It always amazes me why people seem to wait until the fall to consider getting ready for winter. Some wait until almost December, and then seemed shocked that they can't get work done right away on their plow. Maybe if there are larger shops in your area, it is not a problem. Most smaller shops have work booked a month out by October. We have a small window of time to sell and install plows. I usually start in July, or when the first plow is sold. Why wait? Typically in the "off season" parts are on hand from the previous winter, or they are easy to get. Once the manufacturers start shipping pre-season orders to dealers and distributors, they can run short and then backorders start. While we do not like for it to happen, winter has to come to an end. It is a delicate balance trying to keep plows and parts on hand, but not wanting to get stuck with a lot of inventory when the snow machine stops. It may stop in January, or it may stop in March, you never know. So based on what is on hand (at your dealer or even the manufacturer) it is then decided how much to order (dealer) or to order and build (manufacturer) and then there is that small window again (for the manufacturer) to start ramping up production and filling orders with stock on hand and new stock.

Like it or not MANY parts come from China, for ALL plows, none are 100% USA parts and components. ALL PLOW MANUFACTURERS. That alone means at least a month minimum for the "slow boat from China" to get here and everything to go through Customs, and then ship from the West Coast to the Midwest and northeast where most plow manufacturers are located. Sometimes two months. ALL plow manufacturers use hardware from China or Taiwan, like it or not. Some of the vendors that plow manufacturers buy from also get their parts from China and other Countries, and that takes time.

In the Northeast, the winter of 2015 - 16 was not much of a winter. I know it is a broad statement, but the fact is the I-95 Corridor is where the plow manufacturers want to see record amounts of snow every year. From Virginia to Maine. When the Corridor does NOT get snow, plow sales plummet. Manufacturers and dealers get stuck with plows and parts. For the manufacturers, that often stops production. For the dealers, it means they are stuck with inventory, so they have capital tied up siting on the shelves. All dealer inventory has to be paid for, sold or not. Unlike outdoor power equipment, there are no safety nets of paying when sold, or anything like that found in other industries when it comes to plows.

So while we do not have a crystal ball, we do not know what any given winter is going to bring. Neither do the plow manufacturers. We see the same forecasts the public sees, and plan accordingly, and hope for the best making our educated guess and gambling. There a few years back I was hearing of plow distributors stuck with 50 and even 100 plows in the spring! That particular year I got stuck with 14 plows. They all had to be paid for. So the manufacturers do not suffer, their plows are sold and paid for. No dealers "send plows back" it does not work that way. So when the manufacturers see orders dropping off, they will slow or stop production. they will stop ordering parts and components from vendors.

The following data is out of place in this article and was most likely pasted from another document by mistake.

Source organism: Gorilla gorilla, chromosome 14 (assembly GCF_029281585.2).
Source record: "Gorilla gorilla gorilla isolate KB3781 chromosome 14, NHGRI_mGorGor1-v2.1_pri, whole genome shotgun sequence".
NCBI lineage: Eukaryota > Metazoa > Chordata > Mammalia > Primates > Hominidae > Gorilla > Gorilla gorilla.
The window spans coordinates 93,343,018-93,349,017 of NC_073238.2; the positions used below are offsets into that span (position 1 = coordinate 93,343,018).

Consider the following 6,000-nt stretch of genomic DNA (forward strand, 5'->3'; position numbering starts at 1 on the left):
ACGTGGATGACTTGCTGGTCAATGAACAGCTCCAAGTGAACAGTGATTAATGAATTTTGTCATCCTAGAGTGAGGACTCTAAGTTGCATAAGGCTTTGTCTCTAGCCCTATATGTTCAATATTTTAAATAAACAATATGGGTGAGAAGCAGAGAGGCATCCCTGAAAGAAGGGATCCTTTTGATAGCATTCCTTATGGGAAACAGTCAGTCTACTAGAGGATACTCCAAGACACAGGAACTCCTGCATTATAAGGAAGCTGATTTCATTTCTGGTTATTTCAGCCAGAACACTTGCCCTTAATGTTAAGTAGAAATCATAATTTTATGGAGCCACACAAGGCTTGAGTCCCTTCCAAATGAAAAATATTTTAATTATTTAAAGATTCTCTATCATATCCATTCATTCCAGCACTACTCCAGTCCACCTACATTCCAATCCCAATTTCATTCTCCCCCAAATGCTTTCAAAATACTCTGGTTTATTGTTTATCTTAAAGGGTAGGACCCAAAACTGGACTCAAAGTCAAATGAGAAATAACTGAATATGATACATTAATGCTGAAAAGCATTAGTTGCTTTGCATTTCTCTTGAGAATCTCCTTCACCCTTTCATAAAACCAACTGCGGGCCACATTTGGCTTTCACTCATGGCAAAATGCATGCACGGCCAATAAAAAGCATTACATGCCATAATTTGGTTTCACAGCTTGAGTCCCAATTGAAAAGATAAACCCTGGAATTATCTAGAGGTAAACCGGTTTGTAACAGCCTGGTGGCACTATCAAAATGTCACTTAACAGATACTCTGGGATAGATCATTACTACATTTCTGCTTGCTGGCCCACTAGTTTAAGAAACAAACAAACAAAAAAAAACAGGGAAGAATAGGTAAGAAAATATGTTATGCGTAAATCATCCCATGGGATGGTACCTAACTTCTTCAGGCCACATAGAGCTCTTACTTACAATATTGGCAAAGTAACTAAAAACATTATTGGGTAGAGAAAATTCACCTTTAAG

Where am I going with this? Well you have one of those years where you get stuck with those 14 plows, manufacturers are sitting on record numbers of plows in the spring, so they are not producing more. Distributors place their pre-season orders, usually by May. Yes, May. There is no way to have any clue in May how many plows will be sold, and the weathermen can't get a forecast right 2 days out. So we place our orders, and wait. Then in August the winter forecast comes out and says it is going to be a record snow year. The plows start flying out the door. NOW the manufacturers have to ramp up production again. Often they bring in a second or third shift, working around the clock trying to meet the demand. Then the slow boat from China comes into play. Orders are placed by distributors, and the manufacturers backorder the orders. All we can do is wait, just like the customer that waited until the fall to decide they wanted to buy a plow.

Then depending on how production runs, and where the demand is, you start seeing that the distributor can get the plow, but a mount that fits your truck is backordered 5 weeks. Or all of the black iron is available, but the plow moldboard is backordered 6 weeks! Maybe the manufacturer has everything but can't sell it because they are waiting on a wiring harness, or more controllers from China. It happens A LOT. The whole industry is a gamble. Every year we roll the dice and hope to win.

So by not waiting until the last minute, you can be sure that YOU will be ready for whatever comes. Don't be a grasshopper.